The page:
Although many people perform Ka Makani Ka'ili Aloha, it invariably reminds Cyril of Kui Lee (1932-66), the influential composer, dancer and singer who recorded it near the end of his life when he was battling cancer. "I was still in high school when I heard it," Cyril says, "and to me he sang it like he was leaving and never coming back, like he put everything he had into it." Cyril adds his own special touches to the song. "I sustain the words," he says, "and try to delay my chord changes a little to make the mood linger. When I'm singing, my voice can go one way and my guitar another." 

    SET TWO 

  8. Moloka`i Nui Ahina - Panini Pua Kea  (instrumental) 12 string guitar in “Cyril’s D” Ni’ihau/Old Mauna Loa Tuning (D-A-D-F#-B-E). 

    Mele pana (songs of place) retain a special place in the hearts and repertoires of many Hawaiian musicians. Cyril's version of this well-known tribute to Moloka’i, also recorded on Sonny Chillingworth’s 12 string, expresses for him the good times and excellent treatment he has always received on the friendly island. Recorded here in Cyril’s D tuning on the 12 string, Moloka'i nui a Hina exemplifies the march tradition, which has been a part of Hawaiian music since the 1830s when a brass band, The Royal Hawaiian Band, was created by Kamehameha III. "The way I started this version," Cyril says, "it was like a banjo." Like Ka Makani Ka'ili Aloha, this well-known, frequently recorded composition is popularly attributed to Matthew Kane. 

  9. Hilo E  - 12 string guitar in the C Major “Atta’s C”  Tuning (C-G-E-G-C-E), tuned down one half step to sound in the key of  B. 

    Sometimes attributed to Mary Heanu, this mele pana takes us to the east side of the Big Island, paying special attention to Waiakea and Pana'ewa. It also reminds us that at Hilo you find the lehua blossom, which residents often string into a lei for visitors. "I love Hilo," Cyril says. "I did 'Hilo E' with my dad in mind."  

  10. Hanauma Bay - (instrumental) - 12 string guitar in the C Major “Atta’s C” Tuning (C-G-E-G-C-E), tuned down one half step to sound in the key of  B.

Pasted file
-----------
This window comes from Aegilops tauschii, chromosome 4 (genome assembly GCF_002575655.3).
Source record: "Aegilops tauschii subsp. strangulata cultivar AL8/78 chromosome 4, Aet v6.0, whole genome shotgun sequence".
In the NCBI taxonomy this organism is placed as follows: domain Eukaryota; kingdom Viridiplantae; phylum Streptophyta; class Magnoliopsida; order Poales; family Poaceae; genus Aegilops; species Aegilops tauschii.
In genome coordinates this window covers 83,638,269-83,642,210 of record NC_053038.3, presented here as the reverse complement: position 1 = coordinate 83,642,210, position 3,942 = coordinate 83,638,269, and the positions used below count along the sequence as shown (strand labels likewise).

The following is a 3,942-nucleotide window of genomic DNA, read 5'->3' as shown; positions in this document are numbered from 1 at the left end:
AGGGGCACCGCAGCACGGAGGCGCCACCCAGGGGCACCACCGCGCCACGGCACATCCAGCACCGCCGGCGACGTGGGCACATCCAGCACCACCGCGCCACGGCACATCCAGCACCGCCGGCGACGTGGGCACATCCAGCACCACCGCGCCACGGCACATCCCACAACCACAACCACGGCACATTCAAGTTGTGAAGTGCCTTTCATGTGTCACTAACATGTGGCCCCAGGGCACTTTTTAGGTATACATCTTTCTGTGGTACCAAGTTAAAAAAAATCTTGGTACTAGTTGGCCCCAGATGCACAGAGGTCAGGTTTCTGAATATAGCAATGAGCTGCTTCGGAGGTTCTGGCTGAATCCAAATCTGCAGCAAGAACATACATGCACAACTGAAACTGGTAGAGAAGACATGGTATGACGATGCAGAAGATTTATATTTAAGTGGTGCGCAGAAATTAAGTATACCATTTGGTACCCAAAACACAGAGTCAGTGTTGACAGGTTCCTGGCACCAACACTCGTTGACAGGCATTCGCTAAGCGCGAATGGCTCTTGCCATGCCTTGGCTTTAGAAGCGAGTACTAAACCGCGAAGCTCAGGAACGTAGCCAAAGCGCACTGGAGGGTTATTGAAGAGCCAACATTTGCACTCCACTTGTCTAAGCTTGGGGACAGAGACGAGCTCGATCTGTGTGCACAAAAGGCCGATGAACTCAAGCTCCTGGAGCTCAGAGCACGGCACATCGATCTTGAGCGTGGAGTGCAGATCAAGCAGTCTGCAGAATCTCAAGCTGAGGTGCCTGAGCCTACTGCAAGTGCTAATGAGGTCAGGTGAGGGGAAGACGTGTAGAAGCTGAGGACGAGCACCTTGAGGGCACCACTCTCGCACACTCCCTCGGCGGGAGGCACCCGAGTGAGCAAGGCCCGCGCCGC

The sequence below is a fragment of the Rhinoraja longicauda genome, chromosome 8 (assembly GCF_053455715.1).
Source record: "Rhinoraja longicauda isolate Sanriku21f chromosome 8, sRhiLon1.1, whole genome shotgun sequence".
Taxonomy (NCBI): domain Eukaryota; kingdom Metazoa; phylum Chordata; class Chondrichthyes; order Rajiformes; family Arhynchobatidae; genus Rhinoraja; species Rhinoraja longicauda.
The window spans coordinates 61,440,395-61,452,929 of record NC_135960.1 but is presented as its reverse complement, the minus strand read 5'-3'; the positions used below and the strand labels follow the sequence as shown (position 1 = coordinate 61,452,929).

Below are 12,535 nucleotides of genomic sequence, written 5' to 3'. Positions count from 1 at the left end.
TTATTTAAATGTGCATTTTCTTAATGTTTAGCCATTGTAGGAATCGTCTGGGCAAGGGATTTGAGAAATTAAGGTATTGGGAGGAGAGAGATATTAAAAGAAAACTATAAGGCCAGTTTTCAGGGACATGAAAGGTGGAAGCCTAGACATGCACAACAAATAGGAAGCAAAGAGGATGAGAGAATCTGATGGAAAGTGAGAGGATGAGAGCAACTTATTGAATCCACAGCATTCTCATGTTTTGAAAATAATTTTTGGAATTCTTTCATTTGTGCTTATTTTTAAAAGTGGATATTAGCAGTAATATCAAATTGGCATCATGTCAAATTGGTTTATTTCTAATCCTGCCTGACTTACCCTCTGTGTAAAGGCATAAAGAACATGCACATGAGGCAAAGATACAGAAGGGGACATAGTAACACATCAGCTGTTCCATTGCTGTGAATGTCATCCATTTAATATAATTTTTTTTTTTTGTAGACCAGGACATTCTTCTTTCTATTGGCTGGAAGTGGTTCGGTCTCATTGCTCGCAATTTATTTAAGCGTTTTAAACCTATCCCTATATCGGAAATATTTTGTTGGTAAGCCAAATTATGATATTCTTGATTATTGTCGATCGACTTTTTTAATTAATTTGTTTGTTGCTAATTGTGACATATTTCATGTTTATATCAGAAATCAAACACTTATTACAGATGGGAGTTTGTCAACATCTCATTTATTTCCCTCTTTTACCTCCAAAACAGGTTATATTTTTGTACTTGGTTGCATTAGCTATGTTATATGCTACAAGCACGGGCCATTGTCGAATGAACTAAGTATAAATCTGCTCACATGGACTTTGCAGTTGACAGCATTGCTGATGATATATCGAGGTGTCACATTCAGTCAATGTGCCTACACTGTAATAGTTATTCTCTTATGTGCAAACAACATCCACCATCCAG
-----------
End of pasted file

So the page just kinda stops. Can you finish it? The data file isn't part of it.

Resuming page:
By the beloved Hawaiian language and music scholar Mary Kawena Pukui, and her frequent musical collaborator, Maddy Lam, this mele pana is for one of O'ahu's most beautiful scenic areas. It praises the peaceful bay under encircling cliffs, the white surf on brilliant blue water, the shade under dancing kiawe branches and the sand that contains green crystals. "I used to do it back in the 1970s," Cyril says, "with a group called Mauna Loa. It's always so nice to hear the old ones." His powerful 12 string version represents the first time it has been recorded as an instrumental. 

  11. Lei 'Ohu – 12 string guitar in C Major “Atta’s C” Tuning (C-G-E-G-C-E),  tuned down three half steps to sound in the key of A. 

    Meaning "adorned with a lei," this George Akiu composition takes us to the Big Island, Maui, O'ahu and Kaua'i. We receive, in turn, leis of lehua (representing the Big Island), roselani (Maui), 'ilima (O'ahu) and mokihana (Kaua'i). " My dad did this one on 'the brown album' (GABBY - Panini 1002)," Cyril says. "My version is a little different than his. Because I'm all by myself, I have to play the rhythm and melody parts on one guitar. Also my voice sounds kind of husky."  

  12. No Ke Ano Ahiahi – 12 string guitar in C Major “Atta’s C” Tuning (C-G-E-G-C-E),  tuned down three half steps to sound in the key of A. 

    Mele inoa (name chants/songs) comprise a large and honored part of popular Hawaiian music. Composed as gifts, mele inoa become the property of the person for whom they have been written. He or she acquires the mana (power) in the sounded words and may then pass it down within the 'ohana (family) as a treasured, often closely guarded heirloom. While in traditional Hawaiian culture everyone received at least one mele inoaali'i (royalty) frequently received many. This traditional mele inoa honors King William Lunalilo (1835-1874) and describes the bittersweet moments of recollection before a trip to mainland America. It is a very evocative and haunting chant celebrating the evening hours. The song was rediscovered by the great 'ukulele player and documentarian, Eddie Kamae. 

    "When Daddy recorded it with Eddie Kamae and the Sons of Hawai'i (Panini Records 1001)," Cyril says, "it was uptempo. When we did it as the Gabby Band (Panini Records 1008), it was slow. So here I decided to do it medium tempo."   

  13. Lullaby for Pops -  (instrumental) - 6 string guitar in “Cyril’s D” Ni’ihau/Old Mauna Loa Tuning (D-A-D-F#-B-E), tuned down one half step to sound in C#. 
    This beautifully conceived and rendered original by Cyril developed over two sessions three years apart. "To me all my music, whatever I'm doing, it's Pops and me. I feel his presence." 


  1.  C Major Tuning (C-G-E-G-C-E) – for Panini Pua Kea, Moani Ke`ala, Ipo Lei Manu, Ka Makani Ka'ili Aloha, Hilo E, Hanauma Bay, Lei 'Ohu , and No Ke Ano Ahiahi  

  2. C Mauna Loa Tuning (C-G-E-G-A-E) – for Noenoe/ Remember Be Sure and Be There.  

  3. Cyril’s D Ni'ihau/ Old Mauna Loa Tuning (D-A-D-F#-B-E) - also known as "Ni'ihau" or "Old Mauna Loa" Tuning, for MarketplaceMoloka'i nui a Hina and Lullaby for Pops

  4. G Major "Taro Patch" Tuning (D-G-D-G-B-D) for Young Street Blues

1. Open D Major Tuning (D-A-D-F#-A-D) 
2. G Wahine Tuning (D-G-D-F#-B-D) 
3. C Wahine Tuning (C-G-D-G-B-D)